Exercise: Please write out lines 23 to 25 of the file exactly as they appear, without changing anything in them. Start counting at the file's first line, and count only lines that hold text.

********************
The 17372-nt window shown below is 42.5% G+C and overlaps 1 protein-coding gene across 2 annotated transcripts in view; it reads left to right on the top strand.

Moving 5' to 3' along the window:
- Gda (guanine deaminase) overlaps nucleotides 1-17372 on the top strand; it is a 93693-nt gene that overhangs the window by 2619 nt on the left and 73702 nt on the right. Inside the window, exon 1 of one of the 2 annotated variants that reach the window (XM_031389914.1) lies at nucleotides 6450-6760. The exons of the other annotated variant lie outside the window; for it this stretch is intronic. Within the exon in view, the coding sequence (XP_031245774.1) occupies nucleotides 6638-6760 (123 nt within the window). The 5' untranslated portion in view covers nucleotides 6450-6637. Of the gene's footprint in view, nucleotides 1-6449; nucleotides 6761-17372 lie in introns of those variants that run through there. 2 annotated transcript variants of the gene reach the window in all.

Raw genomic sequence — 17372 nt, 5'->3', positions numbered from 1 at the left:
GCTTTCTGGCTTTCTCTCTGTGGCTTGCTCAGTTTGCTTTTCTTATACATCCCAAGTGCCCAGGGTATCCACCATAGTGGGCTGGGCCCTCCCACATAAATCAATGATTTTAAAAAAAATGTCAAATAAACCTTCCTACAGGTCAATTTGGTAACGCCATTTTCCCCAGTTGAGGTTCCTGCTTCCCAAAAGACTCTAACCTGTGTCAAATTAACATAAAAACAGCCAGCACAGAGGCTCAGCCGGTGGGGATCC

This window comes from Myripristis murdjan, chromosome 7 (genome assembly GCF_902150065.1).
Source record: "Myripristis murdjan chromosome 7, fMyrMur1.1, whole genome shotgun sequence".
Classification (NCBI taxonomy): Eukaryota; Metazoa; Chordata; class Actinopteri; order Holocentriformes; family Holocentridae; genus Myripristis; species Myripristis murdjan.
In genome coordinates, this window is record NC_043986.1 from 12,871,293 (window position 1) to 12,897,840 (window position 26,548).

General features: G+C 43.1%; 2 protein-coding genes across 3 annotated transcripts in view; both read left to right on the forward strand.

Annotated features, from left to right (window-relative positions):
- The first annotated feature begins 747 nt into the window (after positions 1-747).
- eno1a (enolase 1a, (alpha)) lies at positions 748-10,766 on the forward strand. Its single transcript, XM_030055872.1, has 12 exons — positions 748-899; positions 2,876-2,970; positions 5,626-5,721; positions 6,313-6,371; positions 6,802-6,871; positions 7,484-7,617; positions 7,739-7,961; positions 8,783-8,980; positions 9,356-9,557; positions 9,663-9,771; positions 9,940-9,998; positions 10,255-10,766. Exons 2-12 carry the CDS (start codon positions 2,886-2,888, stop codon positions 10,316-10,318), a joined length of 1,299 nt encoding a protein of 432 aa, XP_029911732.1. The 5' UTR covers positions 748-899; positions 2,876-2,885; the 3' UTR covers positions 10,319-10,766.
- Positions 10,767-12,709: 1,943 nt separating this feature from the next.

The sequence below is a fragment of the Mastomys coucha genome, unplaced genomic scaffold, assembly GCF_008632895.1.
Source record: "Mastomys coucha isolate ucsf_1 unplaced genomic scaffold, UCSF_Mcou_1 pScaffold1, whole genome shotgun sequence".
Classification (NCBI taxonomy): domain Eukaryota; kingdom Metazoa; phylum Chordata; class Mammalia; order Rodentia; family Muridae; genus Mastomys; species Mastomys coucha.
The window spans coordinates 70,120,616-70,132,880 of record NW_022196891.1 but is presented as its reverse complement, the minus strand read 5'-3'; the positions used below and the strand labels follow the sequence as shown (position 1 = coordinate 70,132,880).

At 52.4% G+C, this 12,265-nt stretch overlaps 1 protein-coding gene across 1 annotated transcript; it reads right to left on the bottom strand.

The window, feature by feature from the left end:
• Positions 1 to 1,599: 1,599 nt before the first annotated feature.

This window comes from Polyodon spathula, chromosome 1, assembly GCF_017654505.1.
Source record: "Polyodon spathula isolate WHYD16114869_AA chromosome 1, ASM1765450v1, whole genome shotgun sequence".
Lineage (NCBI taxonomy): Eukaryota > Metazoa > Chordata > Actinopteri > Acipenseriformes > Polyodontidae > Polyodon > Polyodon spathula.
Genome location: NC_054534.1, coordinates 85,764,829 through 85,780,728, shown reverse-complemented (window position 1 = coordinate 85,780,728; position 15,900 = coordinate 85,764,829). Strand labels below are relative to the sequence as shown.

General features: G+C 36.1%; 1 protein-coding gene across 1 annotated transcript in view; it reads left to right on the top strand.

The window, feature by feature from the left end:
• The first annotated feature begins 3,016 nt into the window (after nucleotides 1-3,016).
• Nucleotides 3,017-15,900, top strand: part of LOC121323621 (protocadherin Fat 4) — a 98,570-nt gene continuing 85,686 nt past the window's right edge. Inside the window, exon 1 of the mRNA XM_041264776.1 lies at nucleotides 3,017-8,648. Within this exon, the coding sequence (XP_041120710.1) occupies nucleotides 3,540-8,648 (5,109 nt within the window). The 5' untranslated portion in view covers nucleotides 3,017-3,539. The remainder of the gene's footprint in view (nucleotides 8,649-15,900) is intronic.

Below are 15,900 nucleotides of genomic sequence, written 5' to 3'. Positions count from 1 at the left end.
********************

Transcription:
Source record: "Polyodon spathula isolate WHYD16114869_AA chromosome 1, ASM1765450v1, whole genome shotgun sequence".
Lineage (NCBI taxonomy): Eukaryota > Metazoa > Chordata > Actinopteri > Acipenseriformes > Polyodontidae > Polyodon > Polyodon spathula.
Genome location: NC_054534.1, coordinates 85,764,829 through 85,780,728, shown reverse-complemented (window position 1 = coordinate 85,780,728; position 15,900 = coordinate 85,764,829). Strand labels below are relative to the sequence as shown.